They’re not, so let’s call them what they are.

In praise of simply made beers

Here is a wonderful paragraph posted this weekend by Ron Pattinson at Shut up about Barclay Perkins:

Honest beer is what I want. Beer that can look me straight in the eye and not flinch. Beer with heart. Beer that’s like an old friend. Beer you can sit and drink by the pint in a pub with your mates.

Brilliant.

Pattinson writes about an epiphany he experienced while beer touring in Franconia: “The beers that I liked the best were the simplest.”

Makes perfect sense to me. The connection between the simple lives Trappist monks lead and simplicity of their beer recipes was apparent when I did the research for Brew Like a Monk.

Their beers – noted for their complexity – are Exhibit A that “Less is more.”

Simple is good. Simple is often the best choice. But, for the record, it isn’t the only choice.

European brewers are sometimes appalled when they look at the grain (and hop) bills of new wave American beers or – yikes! – efforts to duplicate continental classics. I’ve had interesting discussions about this with both commercial and home brewers (here’s one with Jamil Zainasheff) about this and even those who favor simple sometimes find something with more moving parts turns out better.

I’m don’t contend that complicated automatically results in complex, but I disagree with Pattinson when he writes: “A lot of microbrewed beer now seems frivolous to me. Like pretentious nouvelle cuisine. Too complicated for its own good.” And his conclusion: “Take a look at the beer in your glass. What is it? Honest, or a wee bit pretentious?”

Complicated is not a synonym for pretentious any more than simple is, well, simple.

Can you ‘nail’ a Belgian style?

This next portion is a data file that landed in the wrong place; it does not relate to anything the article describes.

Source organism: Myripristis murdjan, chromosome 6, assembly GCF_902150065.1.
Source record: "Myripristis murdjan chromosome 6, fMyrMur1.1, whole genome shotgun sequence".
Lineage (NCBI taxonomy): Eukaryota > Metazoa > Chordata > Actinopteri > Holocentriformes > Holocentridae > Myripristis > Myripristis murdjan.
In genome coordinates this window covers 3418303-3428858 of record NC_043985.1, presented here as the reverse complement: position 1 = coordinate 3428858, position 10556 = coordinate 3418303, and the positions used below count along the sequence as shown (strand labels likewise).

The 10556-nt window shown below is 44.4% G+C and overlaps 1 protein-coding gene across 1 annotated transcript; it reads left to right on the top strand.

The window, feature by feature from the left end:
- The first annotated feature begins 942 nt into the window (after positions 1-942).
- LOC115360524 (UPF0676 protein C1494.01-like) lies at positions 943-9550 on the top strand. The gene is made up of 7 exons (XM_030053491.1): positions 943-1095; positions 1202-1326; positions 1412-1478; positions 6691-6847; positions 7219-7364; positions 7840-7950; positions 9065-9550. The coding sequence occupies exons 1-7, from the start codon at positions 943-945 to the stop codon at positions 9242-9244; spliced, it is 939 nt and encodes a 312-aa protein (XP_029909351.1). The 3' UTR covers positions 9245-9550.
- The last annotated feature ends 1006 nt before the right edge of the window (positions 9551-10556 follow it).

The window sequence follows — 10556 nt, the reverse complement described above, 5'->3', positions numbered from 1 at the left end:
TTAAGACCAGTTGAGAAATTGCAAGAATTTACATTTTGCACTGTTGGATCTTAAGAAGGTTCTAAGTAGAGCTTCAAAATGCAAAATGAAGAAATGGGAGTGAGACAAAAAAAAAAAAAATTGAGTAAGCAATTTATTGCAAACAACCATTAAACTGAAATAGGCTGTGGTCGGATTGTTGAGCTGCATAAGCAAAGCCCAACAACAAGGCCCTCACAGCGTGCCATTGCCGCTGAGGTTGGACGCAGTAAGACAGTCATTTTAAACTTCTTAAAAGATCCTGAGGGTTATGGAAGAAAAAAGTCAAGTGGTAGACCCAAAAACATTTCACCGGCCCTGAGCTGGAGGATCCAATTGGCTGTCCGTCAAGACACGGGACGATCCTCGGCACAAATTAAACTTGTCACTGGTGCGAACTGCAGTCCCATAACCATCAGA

Dan CareyIn all fairness to Todd Haefer – who writes a Beer Man column that appears in many newspapers part of the Gannett chain and already catches enough grief for some of his comments – he didn’t write the headline and the term didn’t appears in his copy, but here it is:

Beer Man: New Glarus nails the Belgian style

The headline made me giggle. Haefer is writing about New Glarus Belgian Quadruple, part of brewer Dan Carey’s “Unplugged” series. Quadruple is simply a word you don’t hear Belgian brewers use. It became a term of convenience – meaning dark and very strong, ala Westvleteren 12 or Rochefort 10 – after Koningshoeven began shipping LaTrapppe Quad to the United States in the mid-1990s. That Trappist monastery is located in The Netherlands.

So not only does the headline insinuate that any style is something so specific that it can be “nailed” but that a Belgian brewer or consumer would cotton to the idea.

Speaking of styles serves many good purposes, but testifying for the other side here is Carl Kins, a Belgian beer enthusiast who has judged several times for the Great American Beer Festival and World Beer Cup. “We Belgians do not like categorization that much. Whether it is strong blonde ale or abbey style is not very relevant, as long as the beer tastes good,” he said in the chapter called Matters of Style in Brew Like a Monk.

Last week Stephen Beaumont wrote about this beer and Enigma, another in the “Unplugged” series. Spend a little time with his descriptions and it becomes apparent that Carey is more focused on “nailing” a great beer than capturing, or recreating, a style.